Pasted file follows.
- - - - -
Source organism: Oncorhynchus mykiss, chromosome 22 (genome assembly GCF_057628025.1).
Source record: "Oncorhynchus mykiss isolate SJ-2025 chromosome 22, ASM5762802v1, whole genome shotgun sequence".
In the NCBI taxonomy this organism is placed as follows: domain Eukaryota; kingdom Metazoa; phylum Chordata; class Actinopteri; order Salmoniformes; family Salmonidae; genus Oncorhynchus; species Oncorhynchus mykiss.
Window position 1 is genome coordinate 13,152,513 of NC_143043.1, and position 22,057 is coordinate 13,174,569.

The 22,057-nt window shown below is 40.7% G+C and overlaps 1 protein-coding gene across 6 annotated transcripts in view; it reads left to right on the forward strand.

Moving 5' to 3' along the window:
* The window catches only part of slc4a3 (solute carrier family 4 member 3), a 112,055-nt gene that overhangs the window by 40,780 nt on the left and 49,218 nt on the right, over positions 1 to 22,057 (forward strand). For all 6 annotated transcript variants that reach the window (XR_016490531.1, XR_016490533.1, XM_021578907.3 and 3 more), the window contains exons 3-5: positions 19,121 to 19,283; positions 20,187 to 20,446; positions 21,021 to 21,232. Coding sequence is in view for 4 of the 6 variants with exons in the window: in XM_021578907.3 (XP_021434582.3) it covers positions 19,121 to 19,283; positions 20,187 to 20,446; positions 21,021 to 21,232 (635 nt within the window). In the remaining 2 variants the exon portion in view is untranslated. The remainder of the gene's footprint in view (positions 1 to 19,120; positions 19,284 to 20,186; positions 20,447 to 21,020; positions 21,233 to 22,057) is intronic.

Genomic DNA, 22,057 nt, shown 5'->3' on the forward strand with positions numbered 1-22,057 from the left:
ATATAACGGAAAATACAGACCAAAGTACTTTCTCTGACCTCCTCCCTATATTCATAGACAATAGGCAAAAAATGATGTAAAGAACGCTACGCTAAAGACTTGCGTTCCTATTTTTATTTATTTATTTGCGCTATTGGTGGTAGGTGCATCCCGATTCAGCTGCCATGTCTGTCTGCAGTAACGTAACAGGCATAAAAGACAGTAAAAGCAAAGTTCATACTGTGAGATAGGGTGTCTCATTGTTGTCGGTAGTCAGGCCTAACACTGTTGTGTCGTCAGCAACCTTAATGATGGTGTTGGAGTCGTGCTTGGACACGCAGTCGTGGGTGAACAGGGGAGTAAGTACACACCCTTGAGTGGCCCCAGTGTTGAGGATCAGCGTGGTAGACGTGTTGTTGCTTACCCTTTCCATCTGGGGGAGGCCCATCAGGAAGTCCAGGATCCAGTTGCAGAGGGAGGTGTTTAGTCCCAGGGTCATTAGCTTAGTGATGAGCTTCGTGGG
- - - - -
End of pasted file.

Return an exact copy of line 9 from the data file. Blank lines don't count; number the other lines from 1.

ATATAACGGAAAATACAGACCAAAGTACTTTCTCTGACCTCCTCCCTATATTCATAGACAATAGGCAAAAAATGATGTAAAGAACGCTACGCTAAAGACTTGCGTTCCTATTTTTATTTATTTATTTGCGCTATTGGTGGTAGGTGCATCCCGATTCAGCTGCCATGTCTGTCTGCAGTAACGTAACAGGCATAAAAGACAGTAAAAGCAAAGTTCATACTGTGAGATAGGGTGTCTCATTGTTGTCGGTAGTCAGGCCTAACACTGTTGTGTCGTCAGCAACCTTAATGATGGTGTTGGAGTCGTGCTTGGACACGCAGTCGTGGGTGAACAGGGGAGTAAGTACACACCCTTGAGTGGCCCCAGTGTTGAGGATCAGCGTGGTAGACGTGTTGTTGCTTACCCTTTCCATCTGGGGGAGGCCCATCAGGAAGTCCAGGATCCAGTTGCAGAGGGAGGTGTTTAGTCCCAGGGTCATTAGCTTAGTGATGAGCTTCGTGGG